The Cat That Didn't Die
Germany: Random House/Btb
The Netherlands: Ambo Anthos
Spain: Ediciones B (World Spanish)
USA: Pleasure Boat Studio/Caravel Books
Beth and Ulf, a middle-aged couple, have troubles with their marriage. As they drive to their summer cabin, they hear on the radio that two dangerous criminals have escaped from jail. That evening, after they’ve had a great deal to drink, they notice that someone is lurking in their outhouse. Beth is struck out of her mind by panic and rushes toward the man, while grabbing an ax hanging from the wall. When the man raises his hands, she madly goes at him with the ax…After a sleepless night, they decide to go to the police, but as they’re driving to the station, they see a newspaper headline declaring that the inmates have been caught. Completely panicked, Beth convinces Ulf to hide the corpse by burying it behind the outhouse, and with this decision, the two of them are drawn deeper into lies and tale-spinning which threaten their entire existence.
The novel was a summer series in Dagens Nyheter, the major Stockholm morning daily paper.
Full English translation by Laura Widerburg available
"After absorbing this psychological descent into madness you may want to rethink how private that summer cottage is. You may even hide your ax. The book offers what a good thriller should—unyielding tension. But this time, our villain is also our victim."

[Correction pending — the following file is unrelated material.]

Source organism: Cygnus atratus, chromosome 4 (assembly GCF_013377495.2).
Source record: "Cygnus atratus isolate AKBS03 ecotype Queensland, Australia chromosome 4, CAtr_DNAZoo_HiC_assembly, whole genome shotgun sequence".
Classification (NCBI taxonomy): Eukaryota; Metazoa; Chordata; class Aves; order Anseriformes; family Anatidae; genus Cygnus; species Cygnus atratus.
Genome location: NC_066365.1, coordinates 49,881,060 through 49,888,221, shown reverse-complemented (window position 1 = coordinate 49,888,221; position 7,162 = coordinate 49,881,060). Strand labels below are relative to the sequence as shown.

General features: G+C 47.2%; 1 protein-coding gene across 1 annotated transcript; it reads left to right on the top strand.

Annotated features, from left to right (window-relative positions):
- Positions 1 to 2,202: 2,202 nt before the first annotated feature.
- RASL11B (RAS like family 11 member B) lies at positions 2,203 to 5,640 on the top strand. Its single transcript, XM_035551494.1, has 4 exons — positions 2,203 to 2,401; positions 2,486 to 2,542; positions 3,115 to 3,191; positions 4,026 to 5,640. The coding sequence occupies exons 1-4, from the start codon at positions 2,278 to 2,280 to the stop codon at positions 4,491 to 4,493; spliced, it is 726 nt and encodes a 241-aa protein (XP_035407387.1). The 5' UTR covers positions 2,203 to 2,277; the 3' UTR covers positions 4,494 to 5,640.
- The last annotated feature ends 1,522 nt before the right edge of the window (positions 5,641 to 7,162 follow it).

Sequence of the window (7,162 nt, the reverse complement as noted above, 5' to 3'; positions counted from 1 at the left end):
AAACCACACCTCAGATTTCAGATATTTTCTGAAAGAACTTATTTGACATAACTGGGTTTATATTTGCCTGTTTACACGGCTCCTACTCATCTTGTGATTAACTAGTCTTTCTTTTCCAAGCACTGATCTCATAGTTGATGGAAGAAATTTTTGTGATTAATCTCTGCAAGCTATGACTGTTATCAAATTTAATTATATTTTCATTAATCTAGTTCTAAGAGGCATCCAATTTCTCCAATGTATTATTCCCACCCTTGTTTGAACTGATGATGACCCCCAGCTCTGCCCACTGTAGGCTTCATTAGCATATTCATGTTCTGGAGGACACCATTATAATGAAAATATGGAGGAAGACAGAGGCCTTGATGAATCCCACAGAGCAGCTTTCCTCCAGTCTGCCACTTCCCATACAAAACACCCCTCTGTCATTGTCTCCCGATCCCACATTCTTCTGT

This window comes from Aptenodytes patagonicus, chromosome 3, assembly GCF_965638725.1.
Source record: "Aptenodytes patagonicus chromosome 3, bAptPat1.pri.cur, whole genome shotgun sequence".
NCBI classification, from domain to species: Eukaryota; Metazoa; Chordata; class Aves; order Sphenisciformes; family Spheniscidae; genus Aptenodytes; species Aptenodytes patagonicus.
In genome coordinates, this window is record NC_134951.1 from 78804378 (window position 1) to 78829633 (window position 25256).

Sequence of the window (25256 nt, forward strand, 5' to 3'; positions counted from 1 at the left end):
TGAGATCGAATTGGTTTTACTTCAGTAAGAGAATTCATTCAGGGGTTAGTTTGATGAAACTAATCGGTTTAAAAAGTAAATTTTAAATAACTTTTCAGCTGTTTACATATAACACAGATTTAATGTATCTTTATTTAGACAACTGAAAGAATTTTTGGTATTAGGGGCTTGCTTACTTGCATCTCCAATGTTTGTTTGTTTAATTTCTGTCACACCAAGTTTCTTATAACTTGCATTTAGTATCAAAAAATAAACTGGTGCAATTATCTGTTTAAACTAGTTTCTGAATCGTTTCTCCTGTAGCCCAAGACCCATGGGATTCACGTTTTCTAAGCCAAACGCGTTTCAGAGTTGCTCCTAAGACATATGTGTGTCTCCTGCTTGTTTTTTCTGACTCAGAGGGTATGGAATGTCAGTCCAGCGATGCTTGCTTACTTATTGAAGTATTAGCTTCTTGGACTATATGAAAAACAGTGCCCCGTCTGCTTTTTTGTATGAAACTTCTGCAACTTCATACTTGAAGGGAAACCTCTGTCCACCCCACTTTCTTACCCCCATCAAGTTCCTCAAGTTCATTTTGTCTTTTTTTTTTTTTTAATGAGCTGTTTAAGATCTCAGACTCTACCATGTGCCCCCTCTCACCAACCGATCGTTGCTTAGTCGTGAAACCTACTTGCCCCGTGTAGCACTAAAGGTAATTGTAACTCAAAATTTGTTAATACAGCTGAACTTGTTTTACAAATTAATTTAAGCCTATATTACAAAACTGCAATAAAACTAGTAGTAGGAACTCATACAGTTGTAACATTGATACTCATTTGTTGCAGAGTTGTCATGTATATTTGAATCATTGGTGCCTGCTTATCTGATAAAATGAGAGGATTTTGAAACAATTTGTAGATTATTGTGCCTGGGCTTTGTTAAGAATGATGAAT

Fore Word Review
"The Nordic countries have a reputation for chilly noirs, and prize-winning Frimansson upholds that reputation with a vengeance here."
Mystery scene, USA
"She’s a master at describing the indescribable nausea of the horrible with both sharp psychological insight and flawless observation, whether she’s writing poetry or thrillers."
"A gruesome tale by one of Sweden’s best female mystery writers. Few can built up such a dark, desperate, intensive atmosphere, with the pleasant Swedish country landscape as a backdrop."
"Yet again, Inger Frimansson shows her ability to describe the human psyche’s wandering ways, while also giving the reader a concentrated criminal mystery."
"Using tiny, fine strokes, she paints an extremely gruesome picture which is much more frightening than the excesses of blood and violence in many other contemporary mysteries."
"The highest quality psychological thriller. Inger Frimansson is unique among her Swedish colleagues. Even international writers have few to compare with her."